Study Abroad in Shanghai, China




Shanghai, China

Sarah Lawrence students have the opportunity to pursue an internship-based program through CET Academic Programs in Shanghai. Along with the internship, students enroll in elective courses in Shanghai and intensive Chinese language study at the appropriate level. All applicants must be currently enrolled in or have completed a year of college level Chinese to be eligible for this program. 

This study abroad opportunity is open to Sarah Lawrence College students only.


Students will enroll in the following courses:

  • Chinese Language
  • 2 elective courses taught in English
  • Internship plus an internship course (or a third elective if not pursuing an internship)


Chinese Language (6 credits)

Students are assessed upon arrival and placed in the appropriate Chinese Levels (beginning through advanced). This is a required course.

Elective courses (3 credits each)

You choose two of these courses (or three if you decide to opt out of an internship).

The Chinese Consumer: Remaking the World Economy
The increasing economic power of 1.4 billion Chinese consumers, combined with that of 1.2 billion Indians and the third of the world living in middle-income countries, is remaking the patterns of world consumption and national economies. This multidisciplinary course examines the role of the consumer and consumption in the context of the rise of new economies, with close attention to China and other emerging countries. It analyzes diverse aspects of how Chinese consumption is impacting the global economy and will continue to in the coming decades. Class materials reflect multiple perspectives including cultural studies, ethnography, and marketing psychology. Themes shaping the course include the role of nationalism, little emperors, how ethics shape consumption, regional integration, copycat China, and the influence of consumer tribes.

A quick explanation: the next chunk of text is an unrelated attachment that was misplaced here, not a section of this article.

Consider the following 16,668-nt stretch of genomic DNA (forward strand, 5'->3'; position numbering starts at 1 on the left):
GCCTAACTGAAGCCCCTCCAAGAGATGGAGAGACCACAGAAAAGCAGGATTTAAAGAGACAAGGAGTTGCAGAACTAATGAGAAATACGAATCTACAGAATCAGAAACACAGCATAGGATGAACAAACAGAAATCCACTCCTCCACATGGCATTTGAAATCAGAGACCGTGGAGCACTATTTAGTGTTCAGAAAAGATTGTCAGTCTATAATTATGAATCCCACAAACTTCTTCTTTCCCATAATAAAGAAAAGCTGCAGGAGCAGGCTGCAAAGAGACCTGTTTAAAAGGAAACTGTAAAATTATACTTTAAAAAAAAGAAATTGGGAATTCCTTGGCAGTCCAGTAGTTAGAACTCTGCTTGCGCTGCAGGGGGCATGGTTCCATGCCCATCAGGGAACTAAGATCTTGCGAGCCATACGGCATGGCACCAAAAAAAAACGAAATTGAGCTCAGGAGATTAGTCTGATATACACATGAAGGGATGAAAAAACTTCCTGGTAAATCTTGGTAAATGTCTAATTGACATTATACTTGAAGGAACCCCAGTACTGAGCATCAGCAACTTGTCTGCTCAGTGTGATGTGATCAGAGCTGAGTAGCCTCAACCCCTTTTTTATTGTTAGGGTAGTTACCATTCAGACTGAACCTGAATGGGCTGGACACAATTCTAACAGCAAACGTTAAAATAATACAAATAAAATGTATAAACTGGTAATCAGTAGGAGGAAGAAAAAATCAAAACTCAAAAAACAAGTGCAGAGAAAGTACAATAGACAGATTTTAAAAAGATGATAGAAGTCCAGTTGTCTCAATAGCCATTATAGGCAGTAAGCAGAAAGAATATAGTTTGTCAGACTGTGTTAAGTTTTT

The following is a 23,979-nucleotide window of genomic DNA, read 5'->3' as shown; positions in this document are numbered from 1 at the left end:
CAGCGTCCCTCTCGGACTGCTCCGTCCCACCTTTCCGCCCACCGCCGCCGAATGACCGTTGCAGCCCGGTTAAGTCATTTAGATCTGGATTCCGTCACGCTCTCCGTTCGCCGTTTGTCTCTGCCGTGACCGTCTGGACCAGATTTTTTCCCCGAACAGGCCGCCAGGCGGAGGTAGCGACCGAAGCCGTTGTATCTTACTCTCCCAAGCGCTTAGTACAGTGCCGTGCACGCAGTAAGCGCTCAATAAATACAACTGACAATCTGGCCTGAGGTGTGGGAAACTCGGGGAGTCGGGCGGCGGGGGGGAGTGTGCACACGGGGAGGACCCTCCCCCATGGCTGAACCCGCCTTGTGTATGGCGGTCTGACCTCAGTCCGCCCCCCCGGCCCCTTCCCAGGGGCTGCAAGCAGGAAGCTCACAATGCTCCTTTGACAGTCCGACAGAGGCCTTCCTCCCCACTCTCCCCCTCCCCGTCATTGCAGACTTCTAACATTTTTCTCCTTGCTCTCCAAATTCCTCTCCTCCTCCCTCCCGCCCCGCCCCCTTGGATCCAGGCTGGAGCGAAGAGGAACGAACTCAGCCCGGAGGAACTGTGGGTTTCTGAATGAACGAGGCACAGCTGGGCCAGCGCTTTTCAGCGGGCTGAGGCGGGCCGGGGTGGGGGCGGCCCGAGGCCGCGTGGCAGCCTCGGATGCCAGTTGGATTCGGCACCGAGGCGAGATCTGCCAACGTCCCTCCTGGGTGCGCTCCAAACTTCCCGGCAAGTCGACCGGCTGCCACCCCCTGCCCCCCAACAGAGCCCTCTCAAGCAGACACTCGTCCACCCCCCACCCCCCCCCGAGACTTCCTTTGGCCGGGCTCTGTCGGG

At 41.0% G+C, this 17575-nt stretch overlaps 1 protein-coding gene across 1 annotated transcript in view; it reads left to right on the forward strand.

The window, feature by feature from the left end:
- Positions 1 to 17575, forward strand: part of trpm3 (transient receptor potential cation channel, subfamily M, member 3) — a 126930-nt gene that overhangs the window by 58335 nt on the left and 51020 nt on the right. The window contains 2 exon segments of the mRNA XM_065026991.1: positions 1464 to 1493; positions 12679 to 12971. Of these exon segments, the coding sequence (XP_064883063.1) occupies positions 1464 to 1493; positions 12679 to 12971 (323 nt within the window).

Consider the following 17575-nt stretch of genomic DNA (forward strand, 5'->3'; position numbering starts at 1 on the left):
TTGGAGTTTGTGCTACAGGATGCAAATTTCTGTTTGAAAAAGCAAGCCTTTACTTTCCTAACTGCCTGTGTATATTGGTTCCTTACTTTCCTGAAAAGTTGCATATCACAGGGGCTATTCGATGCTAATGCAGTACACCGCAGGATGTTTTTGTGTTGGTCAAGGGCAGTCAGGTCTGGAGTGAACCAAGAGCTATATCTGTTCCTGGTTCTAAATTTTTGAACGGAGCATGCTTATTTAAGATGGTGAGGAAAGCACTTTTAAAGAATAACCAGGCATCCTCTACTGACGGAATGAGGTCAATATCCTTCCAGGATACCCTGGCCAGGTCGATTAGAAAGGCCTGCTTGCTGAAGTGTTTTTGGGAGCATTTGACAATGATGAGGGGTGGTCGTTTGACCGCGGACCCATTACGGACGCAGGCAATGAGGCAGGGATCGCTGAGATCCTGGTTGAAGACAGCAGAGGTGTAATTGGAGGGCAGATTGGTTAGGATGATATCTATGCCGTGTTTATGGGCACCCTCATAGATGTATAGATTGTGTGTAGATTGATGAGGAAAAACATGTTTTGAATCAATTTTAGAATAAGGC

The Chinese Economy
This course is meant to provide an overview of Chinese economy and its impact on the rest of the world. The first part of the course gives a brief historical overview of China's economy, from Mao to Deng's reforms, and on to the 21st century challenges of transitioning from a manufacturing-based economy to a system more incorporated into the global framework. The second part focuses on China’s role in globalization and regional economic integration including the topics of uneven growth and development in China’s western regions and China’s rise from economic isolation. A special emphasis on US-China trade relations helps students evaluate and understand the economic pursuit of these two superpowers in East Asia. The third section of the course considers the unique challenges for multinational corporations to compete in the Chinese market. Students are exposed to the Chinese consumer–their culture and buying behavior.